"Hold Still." "Don't Rock the Boat." "Steady as She Goes."

For bankers looking to create new share value, this talk of procrastination and timidity will be replaced with a new boldness. The "old normal of banking" is fading quickly.  New leaders will surface.

As we look into the future of our industry, most will agree that there are some significant unknowns that are creating indecision and hesitation in the minds of bankers. Will the long talked-about consolidation materialize; is it "if" or "when"? Will the cost of increased regulation drive smaller banks to sell or further to mediocrity? What technologies will we implement next, and will any of the current technology go away or change dramatically? Where do we continue to build market share? Where will we find loan growth?

For action-oriented bankers whose strategy includes expanding their market and share value, two primary growth strategies are ostensibly simple: expand by acquisition, or through organic market penetration. Our prediction is that the most successful banks will include both strategies in their future plans.

Cultural issues aside, expanding through acquisition sounds like a practical means to increase assets and resources. With asset quality largely improving, organizations looking to acquire would seemingly find a rich array of banks for sale. But today's due diligence requires a new set of questions, focused on the target bank's market footprint, existing technology infrastructure and the relative ease of conversion, compliance and regulatory history, and growth history and future potential. Are its product offerings complementary?  Does it have market niches that can be leveraged?

The successful bank has to be nimble, willing to respond to changing market conditions, demands for technology and shifting customer demographics in its primary markets as well as those markets acquired. Missteps can be costly. Taking a year or two out to fix a problematic or challenging conversion could potentially set an acquiring bank back further than they were pre-purchase. 

Given a slow growth economy for the foreseeable future, as well as the current levels of excess banking capacity, growth by acquisition may be the strategy of choice for the well-managed, well-capitalized bank, especially one that has a vision for the future of banking.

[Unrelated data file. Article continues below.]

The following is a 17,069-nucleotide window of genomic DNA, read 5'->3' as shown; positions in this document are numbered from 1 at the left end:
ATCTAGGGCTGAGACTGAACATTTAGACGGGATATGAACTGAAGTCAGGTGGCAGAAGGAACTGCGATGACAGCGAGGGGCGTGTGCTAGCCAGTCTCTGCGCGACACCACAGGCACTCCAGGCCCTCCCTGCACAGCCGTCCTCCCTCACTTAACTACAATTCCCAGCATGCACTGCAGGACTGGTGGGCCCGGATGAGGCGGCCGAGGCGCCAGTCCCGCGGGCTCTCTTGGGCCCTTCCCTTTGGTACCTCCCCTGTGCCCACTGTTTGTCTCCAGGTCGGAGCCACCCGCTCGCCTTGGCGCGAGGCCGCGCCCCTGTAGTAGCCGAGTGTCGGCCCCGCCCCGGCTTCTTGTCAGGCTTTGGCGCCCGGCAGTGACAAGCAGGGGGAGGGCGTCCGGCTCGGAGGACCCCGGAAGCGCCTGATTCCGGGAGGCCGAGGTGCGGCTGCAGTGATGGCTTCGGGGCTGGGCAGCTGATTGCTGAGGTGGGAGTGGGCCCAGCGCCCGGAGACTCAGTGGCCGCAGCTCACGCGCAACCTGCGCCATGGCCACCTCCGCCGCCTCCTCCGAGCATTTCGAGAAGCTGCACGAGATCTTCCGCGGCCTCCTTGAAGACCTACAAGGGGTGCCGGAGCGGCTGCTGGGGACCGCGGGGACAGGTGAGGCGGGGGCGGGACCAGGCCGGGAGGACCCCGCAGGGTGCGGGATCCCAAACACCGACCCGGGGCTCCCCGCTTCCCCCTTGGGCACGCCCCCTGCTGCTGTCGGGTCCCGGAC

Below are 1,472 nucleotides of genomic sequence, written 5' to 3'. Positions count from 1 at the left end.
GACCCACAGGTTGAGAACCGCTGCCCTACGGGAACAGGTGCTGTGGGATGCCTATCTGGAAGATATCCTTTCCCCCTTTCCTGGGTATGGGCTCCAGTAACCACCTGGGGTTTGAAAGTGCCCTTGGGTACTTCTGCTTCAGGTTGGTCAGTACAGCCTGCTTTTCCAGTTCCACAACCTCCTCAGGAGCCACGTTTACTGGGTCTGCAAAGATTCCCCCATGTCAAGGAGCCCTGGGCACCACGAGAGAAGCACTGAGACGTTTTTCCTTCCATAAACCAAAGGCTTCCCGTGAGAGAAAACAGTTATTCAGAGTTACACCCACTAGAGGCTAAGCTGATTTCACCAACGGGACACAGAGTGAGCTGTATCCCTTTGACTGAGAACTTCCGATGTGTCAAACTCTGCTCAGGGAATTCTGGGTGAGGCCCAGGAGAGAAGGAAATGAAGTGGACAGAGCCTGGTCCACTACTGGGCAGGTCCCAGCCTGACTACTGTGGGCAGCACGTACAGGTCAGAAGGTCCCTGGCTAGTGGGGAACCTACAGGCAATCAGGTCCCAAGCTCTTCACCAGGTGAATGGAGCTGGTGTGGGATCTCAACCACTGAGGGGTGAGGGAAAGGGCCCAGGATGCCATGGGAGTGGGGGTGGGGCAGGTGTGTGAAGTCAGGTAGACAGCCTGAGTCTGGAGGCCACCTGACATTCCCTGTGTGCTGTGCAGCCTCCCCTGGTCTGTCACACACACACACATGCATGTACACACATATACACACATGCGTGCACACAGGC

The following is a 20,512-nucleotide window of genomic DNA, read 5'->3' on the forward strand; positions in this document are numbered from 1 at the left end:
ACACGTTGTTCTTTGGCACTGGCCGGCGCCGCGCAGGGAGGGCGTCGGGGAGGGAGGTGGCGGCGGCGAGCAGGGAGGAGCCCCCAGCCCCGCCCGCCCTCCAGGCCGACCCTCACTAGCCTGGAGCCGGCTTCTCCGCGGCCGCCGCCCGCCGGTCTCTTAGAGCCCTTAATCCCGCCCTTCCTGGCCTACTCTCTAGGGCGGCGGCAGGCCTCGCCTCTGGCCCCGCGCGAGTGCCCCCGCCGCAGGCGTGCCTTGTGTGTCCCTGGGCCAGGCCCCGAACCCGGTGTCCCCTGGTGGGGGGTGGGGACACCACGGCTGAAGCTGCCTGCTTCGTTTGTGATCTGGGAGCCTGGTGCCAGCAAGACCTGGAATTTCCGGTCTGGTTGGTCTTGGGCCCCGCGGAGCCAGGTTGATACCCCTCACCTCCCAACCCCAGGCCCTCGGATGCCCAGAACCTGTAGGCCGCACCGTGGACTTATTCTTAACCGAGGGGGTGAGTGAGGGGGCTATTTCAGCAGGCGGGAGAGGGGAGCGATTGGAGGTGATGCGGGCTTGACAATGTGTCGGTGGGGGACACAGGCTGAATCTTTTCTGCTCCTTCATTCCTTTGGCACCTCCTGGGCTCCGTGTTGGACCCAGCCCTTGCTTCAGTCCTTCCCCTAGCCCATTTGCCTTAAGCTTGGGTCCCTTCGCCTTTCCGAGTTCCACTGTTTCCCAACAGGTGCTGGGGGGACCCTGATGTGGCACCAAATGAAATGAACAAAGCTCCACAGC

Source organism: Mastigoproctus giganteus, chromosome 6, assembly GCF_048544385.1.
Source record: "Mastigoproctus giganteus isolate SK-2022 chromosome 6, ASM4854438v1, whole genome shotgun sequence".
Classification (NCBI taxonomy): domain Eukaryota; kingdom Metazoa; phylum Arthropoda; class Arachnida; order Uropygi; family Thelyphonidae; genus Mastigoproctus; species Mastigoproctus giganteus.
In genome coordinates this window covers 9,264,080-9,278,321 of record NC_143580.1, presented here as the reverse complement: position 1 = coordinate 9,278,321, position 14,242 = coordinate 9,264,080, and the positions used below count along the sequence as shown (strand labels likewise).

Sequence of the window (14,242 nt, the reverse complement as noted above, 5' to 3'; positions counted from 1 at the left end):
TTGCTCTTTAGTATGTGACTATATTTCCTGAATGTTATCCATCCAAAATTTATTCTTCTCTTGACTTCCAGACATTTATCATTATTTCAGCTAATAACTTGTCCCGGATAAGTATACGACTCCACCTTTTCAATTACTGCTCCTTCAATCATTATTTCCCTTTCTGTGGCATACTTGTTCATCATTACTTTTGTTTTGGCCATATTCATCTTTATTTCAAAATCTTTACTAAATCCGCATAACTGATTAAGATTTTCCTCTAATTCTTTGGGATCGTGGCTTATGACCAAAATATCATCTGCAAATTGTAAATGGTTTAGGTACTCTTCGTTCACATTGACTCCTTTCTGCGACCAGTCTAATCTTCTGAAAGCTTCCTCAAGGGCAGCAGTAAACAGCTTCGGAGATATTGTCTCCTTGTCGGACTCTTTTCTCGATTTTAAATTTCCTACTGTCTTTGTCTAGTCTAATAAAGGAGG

Organic growth can be a slower process than growth via acquisition, but often is accompanied by improvements in efficiency. Effective marketing, sales and loan growth require efficient technology and reporting, both of which contribute to the bottom line and improve the overall profitability of the organization.

We believe that one of the most successful growth strategies will be to prioritize organic growth as a starting point, cleaning up processes and improving infrastructure and efficiencies before purchasing another institution. The more streamlined and established the acquiring bank's processes, the easier and faster a potential acquisition.

As you get your house in order, approach sales and marketing in an organized, fresh, aggressive fashion to bring in new streams of revenue. Simultaneously, a committee of board members and executives can begin the process of identifying potential acquisition targets that would fit with the bank's market goals. Management may also look at other asset purchases, including bulk loan sales and business lines or companies with complementary offerings.

Obviously, to the extent possible, having organic growth precede growth via acquisition will position banks as stronger and more efficient organizations with market penetration and numbers that will set the tone for a strong future.

These concepts are largely comprised of common sense earned through the school of hard knocks, but the devil is always in the implementation. Getting it right, not compounding existing inefficiencies or operational problems with expansion, having the right people in the right place doing the right things to the benefit of your customers, employees  and shareholders is absolutely critical to long-term value creation in our dynamic (or strangely and frenetically evolving) financial services industry.

Think change, growth, innovation, limitless boundaries and potential. Move with a new vigor and purpose, and lead your way into the future of banking.

L. T. "Tom" Hall is president and CEO of Resurgent Performance Inc., a bank performance advisory firm.